Navigating the apocalypse while looking to get lucky might sound complicated. But Swipe Night, Tinder’s first foray into streaming video, shows just how canny some digital brands can be about content.
As part of its ongoing effort to appeal to younger users, it launched the interactive adventure in October and ran it every Sunday that month. It was such a big hit with its Gen Z audience that the dating app says it plans to offer it on demand soon, and roll it out to international markets next year.
The video follows a group of friends who just found out the world will end in three hours. As the adventure unfolds, users have seven seconds to consider moral dilemmas and make practical choices. And when they look for people to meet up with, they can see whether their decisions line up with potential matches.
I’m not on Tinder, and this only caught my eye because of the results: Match, in announcing its quarterly earnings report, says the five-minute interactive videos drove engagement, with millions tuning in for each of the four episodes. And the company also reported that it led to a 20% to 25% increase in “likes,” as compared to a typical Sunday night, and a 30% increase in matches.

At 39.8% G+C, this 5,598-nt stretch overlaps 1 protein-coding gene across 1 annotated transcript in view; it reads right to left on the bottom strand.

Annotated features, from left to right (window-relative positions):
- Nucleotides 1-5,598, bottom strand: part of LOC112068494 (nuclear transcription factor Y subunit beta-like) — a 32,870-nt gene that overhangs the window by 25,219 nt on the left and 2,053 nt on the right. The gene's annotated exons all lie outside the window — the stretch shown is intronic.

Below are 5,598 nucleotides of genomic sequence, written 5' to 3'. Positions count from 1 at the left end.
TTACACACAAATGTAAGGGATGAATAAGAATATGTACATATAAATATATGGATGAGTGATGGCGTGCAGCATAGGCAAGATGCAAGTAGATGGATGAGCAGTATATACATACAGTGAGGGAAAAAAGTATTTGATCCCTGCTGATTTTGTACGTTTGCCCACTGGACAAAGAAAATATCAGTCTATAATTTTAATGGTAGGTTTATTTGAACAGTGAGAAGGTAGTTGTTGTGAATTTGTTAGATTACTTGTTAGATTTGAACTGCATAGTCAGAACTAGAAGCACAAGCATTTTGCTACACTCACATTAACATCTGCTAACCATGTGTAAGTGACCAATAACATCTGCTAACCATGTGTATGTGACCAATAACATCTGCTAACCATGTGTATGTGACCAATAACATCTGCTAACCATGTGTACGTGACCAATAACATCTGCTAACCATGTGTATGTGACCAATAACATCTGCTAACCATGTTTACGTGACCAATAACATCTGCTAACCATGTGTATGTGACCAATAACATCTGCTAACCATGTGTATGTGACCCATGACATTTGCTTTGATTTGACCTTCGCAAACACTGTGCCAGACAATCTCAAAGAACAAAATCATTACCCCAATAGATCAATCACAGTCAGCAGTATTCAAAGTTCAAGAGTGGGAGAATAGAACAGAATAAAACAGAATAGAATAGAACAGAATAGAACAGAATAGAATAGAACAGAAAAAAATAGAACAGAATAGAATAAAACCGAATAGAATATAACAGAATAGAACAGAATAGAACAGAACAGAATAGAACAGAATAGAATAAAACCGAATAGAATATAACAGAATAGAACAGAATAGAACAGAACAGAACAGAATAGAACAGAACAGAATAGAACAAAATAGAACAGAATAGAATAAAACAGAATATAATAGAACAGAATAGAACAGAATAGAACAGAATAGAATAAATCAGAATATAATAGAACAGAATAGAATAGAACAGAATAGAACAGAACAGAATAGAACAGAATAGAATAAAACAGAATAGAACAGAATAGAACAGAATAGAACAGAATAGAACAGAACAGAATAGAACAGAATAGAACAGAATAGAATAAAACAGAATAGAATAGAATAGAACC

But what makes it different from so much content generated by digital brands, it seems to me, isn’t just that it’s fun or interesting. So are plenty of Snap filters, infographics, immersive experiences or any other content-marketing workhorses.
Swipe Night is engaging content that goes right to the heart of what the brand does — something many brands can’t quite figure out. (My favorite exceptions include Etsy, Dollar Shave Club and Airbnb.)
Honestly, couldn’t we learn plenty about a person by watching him or her approach the apocalypse? Maybe even more than by seeing them order at an all-night diner, or bringing them home for Thanksgiving?
Tinder says this is all part of a larger content strategy aimed at its social-media-driven Gen Z audience. That includes recent product releases like Tinder U, Loops, Spring Break Mode and Festival Mode. And then there’s the Swipe Life blog.
“We're focused on bringing more content, context and shared experiences to Tinder because these are things we know Gen Z cares about,” a Tinder spokesperson tells D2C FYI. “Gen Z is not just digital-native, but social media-native, so content is essential so we can help them speak in their language on our platform when making new connections.”